Haven't seen this anywhere. Let me know if you have...

A lot of times you've got several groups and want to go over all combinations of items (for example, for testing all combinations of a set of parameters).

Doing this for two groups is a one liner, thanks to list comprehensions:

>>> A = [True,False]This is a great start, but I want something that works for any number of groups. So we just need to apply this one liner as a building block iteratively until we're left with a single group, which is exactly what the built in function reduce does! well, almost...

>>> B = [1,2,3]

>>> [(a,b) for a in A for b in B]

[(True, 1), (True, 2), (True, 3), (False, 1),

(False, 2), (False, 3)]

>>> def combinations(*seqs):The problem is that the result is nested. Instead of getting (True,1,'yes'), we get ((True,1), 'yes').

... def comb2(A,B):

... return [(a,b) for a in A for b in B]

... return reduce(comb2,seqs)

...

>>> A = [True,False]

>>> B = [1,2,3]

>>> C = ['yes','no']

>>> combinations(A,B,C)

[((True, 1), 'yes'), ((True, 1), 'no'), ...]

The solution is to change the building block so it treats the two arguments differently. The second argument will still be a regular sequence of items. The first argument will now be a sequence of combination groups built so far.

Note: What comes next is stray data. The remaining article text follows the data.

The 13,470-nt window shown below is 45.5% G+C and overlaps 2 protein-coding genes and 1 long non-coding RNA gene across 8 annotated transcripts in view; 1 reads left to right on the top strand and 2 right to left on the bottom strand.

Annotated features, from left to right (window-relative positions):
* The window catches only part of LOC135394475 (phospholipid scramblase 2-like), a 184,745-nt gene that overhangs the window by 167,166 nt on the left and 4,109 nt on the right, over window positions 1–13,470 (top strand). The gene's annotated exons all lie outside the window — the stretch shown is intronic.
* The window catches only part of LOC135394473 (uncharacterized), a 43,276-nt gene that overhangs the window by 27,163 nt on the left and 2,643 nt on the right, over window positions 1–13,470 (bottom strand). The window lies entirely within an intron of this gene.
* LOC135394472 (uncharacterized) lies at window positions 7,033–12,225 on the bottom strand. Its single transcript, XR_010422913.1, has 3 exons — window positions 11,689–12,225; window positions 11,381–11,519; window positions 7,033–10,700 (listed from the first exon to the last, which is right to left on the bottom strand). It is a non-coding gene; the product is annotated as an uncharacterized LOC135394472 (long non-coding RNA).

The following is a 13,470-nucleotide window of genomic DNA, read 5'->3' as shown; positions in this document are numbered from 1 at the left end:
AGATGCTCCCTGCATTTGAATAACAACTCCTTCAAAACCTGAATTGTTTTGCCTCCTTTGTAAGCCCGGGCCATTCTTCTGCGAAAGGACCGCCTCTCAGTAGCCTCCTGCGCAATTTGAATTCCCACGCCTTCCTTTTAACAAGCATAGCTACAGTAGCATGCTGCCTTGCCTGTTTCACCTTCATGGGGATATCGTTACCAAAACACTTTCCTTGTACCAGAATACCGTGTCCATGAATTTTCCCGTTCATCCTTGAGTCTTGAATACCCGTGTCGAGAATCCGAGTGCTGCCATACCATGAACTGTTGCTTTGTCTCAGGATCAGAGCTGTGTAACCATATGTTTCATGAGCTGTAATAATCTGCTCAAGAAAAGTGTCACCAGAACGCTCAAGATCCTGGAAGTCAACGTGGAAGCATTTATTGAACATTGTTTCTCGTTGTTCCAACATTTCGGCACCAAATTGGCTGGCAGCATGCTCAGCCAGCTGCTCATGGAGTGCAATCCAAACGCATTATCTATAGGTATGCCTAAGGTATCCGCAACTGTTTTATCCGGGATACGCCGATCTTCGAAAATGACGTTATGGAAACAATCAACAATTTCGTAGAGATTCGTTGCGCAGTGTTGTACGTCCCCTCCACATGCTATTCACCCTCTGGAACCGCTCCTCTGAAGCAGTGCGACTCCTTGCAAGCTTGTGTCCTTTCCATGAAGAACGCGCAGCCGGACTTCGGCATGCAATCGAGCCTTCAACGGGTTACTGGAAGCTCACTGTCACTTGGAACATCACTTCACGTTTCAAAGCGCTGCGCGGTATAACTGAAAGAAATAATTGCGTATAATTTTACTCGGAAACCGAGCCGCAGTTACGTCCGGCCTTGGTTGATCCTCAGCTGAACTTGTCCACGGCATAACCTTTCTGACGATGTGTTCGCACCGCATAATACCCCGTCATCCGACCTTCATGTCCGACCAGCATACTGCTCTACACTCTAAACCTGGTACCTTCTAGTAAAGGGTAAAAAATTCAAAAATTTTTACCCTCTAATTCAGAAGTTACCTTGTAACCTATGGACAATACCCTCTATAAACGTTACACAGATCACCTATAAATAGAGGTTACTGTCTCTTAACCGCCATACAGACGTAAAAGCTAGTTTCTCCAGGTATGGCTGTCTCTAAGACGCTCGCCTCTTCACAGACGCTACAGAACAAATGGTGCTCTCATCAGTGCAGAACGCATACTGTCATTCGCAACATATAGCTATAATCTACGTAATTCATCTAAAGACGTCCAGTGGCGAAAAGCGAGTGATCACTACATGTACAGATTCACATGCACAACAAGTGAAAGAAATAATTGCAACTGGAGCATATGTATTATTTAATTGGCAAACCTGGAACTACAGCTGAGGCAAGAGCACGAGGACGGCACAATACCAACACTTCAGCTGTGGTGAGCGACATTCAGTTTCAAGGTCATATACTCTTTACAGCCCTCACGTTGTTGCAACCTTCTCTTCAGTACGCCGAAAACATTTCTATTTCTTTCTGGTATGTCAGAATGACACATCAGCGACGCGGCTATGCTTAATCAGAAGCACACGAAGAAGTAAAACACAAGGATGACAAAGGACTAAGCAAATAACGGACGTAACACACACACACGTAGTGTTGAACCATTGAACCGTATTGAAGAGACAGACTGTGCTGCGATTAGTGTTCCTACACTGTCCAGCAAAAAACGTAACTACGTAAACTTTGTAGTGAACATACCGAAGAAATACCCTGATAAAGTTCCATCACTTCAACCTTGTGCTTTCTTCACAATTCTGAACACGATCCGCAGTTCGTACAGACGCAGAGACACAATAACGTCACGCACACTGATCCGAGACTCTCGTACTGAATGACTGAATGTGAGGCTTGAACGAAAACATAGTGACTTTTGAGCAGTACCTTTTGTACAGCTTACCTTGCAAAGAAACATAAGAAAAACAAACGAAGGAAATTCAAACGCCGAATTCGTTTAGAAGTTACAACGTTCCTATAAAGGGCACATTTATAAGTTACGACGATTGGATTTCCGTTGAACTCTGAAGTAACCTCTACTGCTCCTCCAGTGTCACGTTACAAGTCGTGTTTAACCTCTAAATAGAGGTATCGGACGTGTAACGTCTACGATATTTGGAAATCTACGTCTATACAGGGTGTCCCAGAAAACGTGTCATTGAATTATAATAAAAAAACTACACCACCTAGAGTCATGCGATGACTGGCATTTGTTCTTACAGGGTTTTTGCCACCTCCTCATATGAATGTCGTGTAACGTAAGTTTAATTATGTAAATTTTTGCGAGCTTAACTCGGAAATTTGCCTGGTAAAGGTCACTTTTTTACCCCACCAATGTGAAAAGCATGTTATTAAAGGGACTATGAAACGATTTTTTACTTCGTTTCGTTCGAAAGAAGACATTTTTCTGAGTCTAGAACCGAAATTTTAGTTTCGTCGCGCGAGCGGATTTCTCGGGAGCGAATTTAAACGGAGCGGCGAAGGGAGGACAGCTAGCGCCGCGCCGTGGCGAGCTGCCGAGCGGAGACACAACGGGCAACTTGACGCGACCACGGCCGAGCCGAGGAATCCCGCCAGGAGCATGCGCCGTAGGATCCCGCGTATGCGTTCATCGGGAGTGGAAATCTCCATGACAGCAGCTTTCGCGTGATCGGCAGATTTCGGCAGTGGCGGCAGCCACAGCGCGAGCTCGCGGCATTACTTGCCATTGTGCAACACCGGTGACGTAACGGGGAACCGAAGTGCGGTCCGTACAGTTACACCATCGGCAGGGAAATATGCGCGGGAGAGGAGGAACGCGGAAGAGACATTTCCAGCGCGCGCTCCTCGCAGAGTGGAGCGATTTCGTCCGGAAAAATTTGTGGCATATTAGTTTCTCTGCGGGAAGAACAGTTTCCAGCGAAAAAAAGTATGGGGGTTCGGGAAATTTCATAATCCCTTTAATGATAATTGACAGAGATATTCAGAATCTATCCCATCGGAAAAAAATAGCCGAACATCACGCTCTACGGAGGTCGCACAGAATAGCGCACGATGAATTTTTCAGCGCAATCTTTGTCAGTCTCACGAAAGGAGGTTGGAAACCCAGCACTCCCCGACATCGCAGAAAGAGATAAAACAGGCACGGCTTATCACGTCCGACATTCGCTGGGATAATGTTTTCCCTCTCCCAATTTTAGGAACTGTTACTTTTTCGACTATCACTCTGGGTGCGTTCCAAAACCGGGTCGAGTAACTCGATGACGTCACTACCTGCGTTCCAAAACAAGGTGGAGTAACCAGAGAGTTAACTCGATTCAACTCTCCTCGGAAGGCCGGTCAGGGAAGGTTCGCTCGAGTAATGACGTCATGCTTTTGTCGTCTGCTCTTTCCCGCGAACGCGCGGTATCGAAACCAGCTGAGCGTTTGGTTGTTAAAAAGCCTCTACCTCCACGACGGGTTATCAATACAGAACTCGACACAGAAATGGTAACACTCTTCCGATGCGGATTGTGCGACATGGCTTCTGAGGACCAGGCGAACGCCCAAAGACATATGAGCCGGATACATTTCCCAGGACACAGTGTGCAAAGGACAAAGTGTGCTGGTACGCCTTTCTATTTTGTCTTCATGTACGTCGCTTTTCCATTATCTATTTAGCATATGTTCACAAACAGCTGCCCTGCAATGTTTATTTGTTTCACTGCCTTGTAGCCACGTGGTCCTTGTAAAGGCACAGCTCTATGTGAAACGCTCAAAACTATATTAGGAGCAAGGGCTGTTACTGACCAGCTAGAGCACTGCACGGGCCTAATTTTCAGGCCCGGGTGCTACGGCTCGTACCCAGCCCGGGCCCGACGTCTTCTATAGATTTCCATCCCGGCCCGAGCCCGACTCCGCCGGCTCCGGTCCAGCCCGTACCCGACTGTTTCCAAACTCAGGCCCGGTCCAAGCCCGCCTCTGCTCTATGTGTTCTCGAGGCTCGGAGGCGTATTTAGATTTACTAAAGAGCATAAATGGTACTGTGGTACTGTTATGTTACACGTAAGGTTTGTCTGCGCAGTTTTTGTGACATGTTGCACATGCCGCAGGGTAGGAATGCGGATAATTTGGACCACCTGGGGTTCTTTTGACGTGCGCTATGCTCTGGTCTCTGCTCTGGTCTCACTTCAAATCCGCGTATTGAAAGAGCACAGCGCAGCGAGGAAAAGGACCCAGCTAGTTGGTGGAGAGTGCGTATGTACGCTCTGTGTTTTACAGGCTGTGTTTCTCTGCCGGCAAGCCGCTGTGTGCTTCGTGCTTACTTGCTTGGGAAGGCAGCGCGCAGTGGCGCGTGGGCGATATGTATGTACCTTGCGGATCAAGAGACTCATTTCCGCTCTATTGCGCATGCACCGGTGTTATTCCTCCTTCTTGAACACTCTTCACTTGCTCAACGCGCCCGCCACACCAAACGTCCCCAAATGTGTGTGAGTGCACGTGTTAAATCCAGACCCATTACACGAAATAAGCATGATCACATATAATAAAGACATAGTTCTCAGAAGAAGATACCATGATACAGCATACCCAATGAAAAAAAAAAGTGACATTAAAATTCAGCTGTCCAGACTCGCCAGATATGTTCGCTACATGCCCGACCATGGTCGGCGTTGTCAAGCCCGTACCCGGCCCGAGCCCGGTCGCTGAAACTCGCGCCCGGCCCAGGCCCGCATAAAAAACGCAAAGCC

Our building block now becomes:

//for each group and item, append the item to the groupBut now we need to handle start conditions, since we don't have any "group of groups" when we start. And this is the fun part - after a few iterations with the interactive shell, I ended up with this, which I think is quite cute:

def comb2(A,b):

return [a+[i] for a in A for i in b]

>>> def combinations(*seqs):And that's that.

... def comb2(A,b):

... return [a+[i] for a in A for i in b]

... // prepend a sequence with a single empty group

... return reduce(comb2,seqs,[[]])

...

>>> combinations(A,B,C)

[[True, 1, 'yes'], [True, 1, 'no'], ...]

At the time I was coding mainly in C++. Doing this in C++ is going to be much more work and end up being much less elegant. But what really blew me away at the time was this:

Suppose I wanted to handle cases where the number of combinations was very big. In that case generating them all up front could take up too much memory, and I'd just want to generate them on the fly as I iterate over them. You can do this in python by replacing the comb2 list comprehension with a generator expression:

def comb2(A,b):Now I can happily iterate over the returned generator and python manages the stack of nested generators, each with it's own state in the iteration.

return (a+[i] for a in A for i in b)

Try that in C++! (you can do it, but it's going to hurt, which in reality means that if it's not very important for you, you won't do it).

I remember hearing GvR at PyCon 2006, when he talked about the evolution of python. One of the things he said was that it was a pretty lousy functional programming language. I haven't learned any good functional language yet (want to try haskell or F# sometime), and I trust he knows what he's talking about, but still, this beats the hell out of C++, Java or C# (although C# 3.0 now has some new features that could help. Would be interesting to see how easy it is to do this now).

On the same note, take a look at this, which is also neat, and comes in handy quite often.

and btw, if someone has a tip on how to format code sections for the blog, let me know :-(